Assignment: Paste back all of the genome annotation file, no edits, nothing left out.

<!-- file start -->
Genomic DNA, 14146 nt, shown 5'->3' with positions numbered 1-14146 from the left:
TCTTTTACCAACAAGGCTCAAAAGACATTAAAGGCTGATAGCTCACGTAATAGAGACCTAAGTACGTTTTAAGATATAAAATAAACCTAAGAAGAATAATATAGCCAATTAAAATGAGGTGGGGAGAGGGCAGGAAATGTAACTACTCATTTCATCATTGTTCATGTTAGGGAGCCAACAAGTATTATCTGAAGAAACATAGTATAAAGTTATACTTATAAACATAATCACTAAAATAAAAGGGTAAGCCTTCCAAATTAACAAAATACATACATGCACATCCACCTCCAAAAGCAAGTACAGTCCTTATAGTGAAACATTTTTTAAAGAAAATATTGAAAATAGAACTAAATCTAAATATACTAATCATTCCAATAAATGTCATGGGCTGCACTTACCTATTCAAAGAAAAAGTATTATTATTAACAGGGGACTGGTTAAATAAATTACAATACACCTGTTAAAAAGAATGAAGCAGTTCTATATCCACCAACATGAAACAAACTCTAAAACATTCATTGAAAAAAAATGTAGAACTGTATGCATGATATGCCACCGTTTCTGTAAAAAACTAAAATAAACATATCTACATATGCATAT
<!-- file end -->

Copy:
Genomic DNA, 14146 nt, shown 5'->3' with positions numbered 1-14146 from the left:
TCTTTTACCAACAAGGCTCAAAAGACATTAAAGGCTGATAGCTCACGTAATAGAGACCTAAGTACGTTTTAAGATATAAAATAAACCTAAGAAGAATAATATAGCCAATTAAAATGAGGTGGGGAGAGGGCAGGAAATGTAACTACTCATTTCATCATTGTTCATGTTAGGGAGCCAACAAGTATTATCTGAAGAAACATAGTATAAAGTTATACTTATAAACATAATCACTAAAATAAAAGGGTAAGCCTTCCAAATTAACAAAATACATACATGCACATCCACCTCCAAAAGCAAGTACAGTCCTTATAGTGAAACATTTTTTAAAGAAAATATTGAAAATAGAACTAAATCTAAATATACTAATCATTCCAATAAATGTCATGGGCTGCACTTACCTATTCAAAGAAAAAGTATTATTATTAACAGGGGACTGGTTAAATAAATTACAATACACCTGTTAAAAAGAATGAAGCAGTTCTATATCCACCAACATGAAACAAACTCTAAAACATTCATTGAAAAAAAATGTAGAACTGTATGCATGATATGCCACCGTTTCTGTAAAAAACTAAAATAAACATATCTACATATGCATAT